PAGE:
Should I sue for monetary compensation?

Get Legal Help Today

 Secured with SHA-256 Encryption

Should I sue for monetary compensation?

My boyfriend was driving and I was an injured passenger in a 50/50 at-fault accident. My boyfriends insurance pays my bills. Should I sue the other driver for further compensation or will that only end up having a negative effect on my boyfriend legally and in terms of overall insurance costs? I’ve been going through chiropractic treatment for almost 4 months.

Asked on May 2, 2009 under Personal Injury, Illinois

Answers:

B. B., Member, New Jersey Bar / FreeAdvice Contributing Attorney

Answered 11 years ago | Contributor

If you sue the other driver, he or she will bring your boyfriend into the case as a co-defendant.

I'm not sure how you know that the fault was 50/50, aside from what the insurance companies might have said.  That would not necessarily be what happened at a trial, because it would be up to the jury (or a judge, if there's no jury) to decide how much each driver was at fault.  Whatever you might win in damages, in the case, would be split between the two drivers (mostly, their insurance companies) in whatever shares resulted from the trial.  Of course, the two insurance companies (who would actually be defending the lawsuit) could settle, and agree to each pay half.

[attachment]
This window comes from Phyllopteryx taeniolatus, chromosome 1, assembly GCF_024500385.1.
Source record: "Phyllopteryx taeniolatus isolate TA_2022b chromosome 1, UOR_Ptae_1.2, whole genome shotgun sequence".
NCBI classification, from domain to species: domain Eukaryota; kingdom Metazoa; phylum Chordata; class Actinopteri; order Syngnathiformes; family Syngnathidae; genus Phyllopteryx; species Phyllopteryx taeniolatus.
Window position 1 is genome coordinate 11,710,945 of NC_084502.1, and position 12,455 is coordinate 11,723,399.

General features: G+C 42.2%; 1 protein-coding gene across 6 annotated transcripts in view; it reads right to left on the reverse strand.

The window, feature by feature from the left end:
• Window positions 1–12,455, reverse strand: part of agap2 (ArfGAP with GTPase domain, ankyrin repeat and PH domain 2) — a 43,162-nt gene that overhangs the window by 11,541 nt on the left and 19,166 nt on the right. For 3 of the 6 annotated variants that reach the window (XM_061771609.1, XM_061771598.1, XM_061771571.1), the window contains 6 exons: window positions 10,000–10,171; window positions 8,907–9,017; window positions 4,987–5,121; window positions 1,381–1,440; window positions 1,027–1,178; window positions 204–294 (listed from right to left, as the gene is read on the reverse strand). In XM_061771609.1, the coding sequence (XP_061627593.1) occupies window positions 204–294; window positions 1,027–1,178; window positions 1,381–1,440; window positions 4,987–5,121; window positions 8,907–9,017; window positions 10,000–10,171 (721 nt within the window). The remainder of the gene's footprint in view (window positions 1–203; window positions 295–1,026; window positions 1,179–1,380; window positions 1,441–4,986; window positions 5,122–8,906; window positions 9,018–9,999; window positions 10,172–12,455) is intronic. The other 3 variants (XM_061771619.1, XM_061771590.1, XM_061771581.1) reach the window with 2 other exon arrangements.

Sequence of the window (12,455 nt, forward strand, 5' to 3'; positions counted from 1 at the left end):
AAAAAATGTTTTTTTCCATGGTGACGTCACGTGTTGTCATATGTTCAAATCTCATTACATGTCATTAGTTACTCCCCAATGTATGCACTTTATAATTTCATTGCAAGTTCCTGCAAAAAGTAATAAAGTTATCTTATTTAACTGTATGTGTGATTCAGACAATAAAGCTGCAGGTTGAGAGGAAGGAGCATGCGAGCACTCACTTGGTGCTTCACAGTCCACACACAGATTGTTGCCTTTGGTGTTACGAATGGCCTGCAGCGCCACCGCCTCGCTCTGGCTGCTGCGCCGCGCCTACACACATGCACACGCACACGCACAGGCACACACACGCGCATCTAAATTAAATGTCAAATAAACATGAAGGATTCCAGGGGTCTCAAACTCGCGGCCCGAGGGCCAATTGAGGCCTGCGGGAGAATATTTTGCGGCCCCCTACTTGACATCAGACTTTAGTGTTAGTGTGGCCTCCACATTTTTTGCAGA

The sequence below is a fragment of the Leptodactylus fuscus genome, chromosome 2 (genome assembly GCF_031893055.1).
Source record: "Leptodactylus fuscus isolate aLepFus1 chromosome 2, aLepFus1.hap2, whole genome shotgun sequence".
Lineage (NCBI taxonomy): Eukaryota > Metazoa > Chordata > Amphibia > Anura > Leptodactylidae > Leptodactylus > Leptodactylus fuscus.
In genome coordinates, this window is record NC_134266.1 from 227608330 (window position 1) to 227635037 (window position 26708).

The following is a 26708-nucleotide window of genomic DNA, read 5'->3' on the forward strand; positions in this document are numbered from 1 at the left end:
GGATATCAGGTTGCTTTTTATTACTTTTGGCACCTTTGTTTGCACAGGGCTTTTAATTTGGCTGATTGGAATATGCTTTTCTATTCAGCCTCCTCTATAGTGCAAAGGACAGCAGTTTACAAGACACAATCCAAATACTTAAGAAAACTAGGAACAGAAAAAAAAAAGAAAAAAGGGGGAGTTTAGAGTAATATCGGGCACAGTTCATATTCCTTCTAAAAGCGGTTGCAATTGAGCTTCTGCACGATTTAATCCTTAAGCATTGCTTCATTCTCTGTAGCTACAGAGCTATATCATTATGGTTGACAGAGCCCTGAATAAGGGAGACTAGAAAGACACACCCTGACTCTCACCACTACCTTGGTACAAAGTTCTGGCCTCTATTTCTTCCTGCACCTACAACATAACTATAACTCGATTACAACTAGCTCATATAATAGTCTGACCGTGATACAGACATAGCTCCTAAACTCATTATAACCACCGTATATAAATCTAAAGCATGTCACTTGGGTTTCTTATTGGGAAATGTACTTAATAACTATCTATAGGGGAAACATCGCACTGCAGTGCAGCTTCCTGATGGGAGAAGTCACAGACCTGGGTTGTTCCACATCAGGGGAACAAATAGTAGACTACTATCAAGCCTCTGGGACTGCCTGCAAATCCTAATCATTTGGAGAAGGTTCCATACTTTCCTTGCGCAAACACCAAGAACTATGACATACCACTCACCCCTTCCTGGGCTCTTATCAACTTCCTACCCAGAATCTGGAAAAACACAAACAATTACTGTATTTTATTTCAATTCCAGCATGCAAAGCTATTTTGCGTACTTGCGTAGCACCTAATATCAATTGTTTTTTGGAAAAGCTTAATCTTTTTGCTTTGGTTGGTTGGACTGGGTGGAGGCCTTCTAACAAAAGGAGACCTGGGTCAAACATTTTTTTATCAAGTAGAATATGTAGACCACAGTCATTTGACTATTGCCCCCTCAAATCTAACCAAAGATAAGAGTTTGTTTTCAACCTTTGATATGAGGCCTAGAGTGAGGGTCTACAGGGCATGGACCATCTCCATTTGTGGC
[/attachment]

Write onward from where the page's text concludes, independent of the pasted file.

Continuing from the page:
In most states, the fact of the at-least-partially-at-fault accident that causes money to be paid out is all that matters, not the amount paid out, when it comes to determining how much the accident affects the driver's insurance rates.  You can get more detailed information from a local attorney, and you can find a lawyer at http://attorneypages.com


IMPORTANT NOTICE: The Answer(s) provided above are for general information only. The attorney providing the answer was not serving as the attorney for the person submitting the question or in any attorney-client relationship with such person. Laws may vary from state to state, and sometimes change. Tiny variations in the facts, or a fact not set forth in a question, often can change a legal outcome or an attorney's conclusion. Although AttorneyPages.com has verified the attorney was admitted to practice law in at least one jurisdiction, he or she may not be authorized to practice law in the jurisdiction referred to in the question, nor is he or she necessarily experienced in the area of the law involved. Unlike the information in the Answer(s) above, upon which you should NOT rely, for personal advice you can rely upon we suggest you retain an attorney to represent you.

Get Legal Help Today

Find the right lawyer for your legal issue.

 Secured with SHA-256 Encryption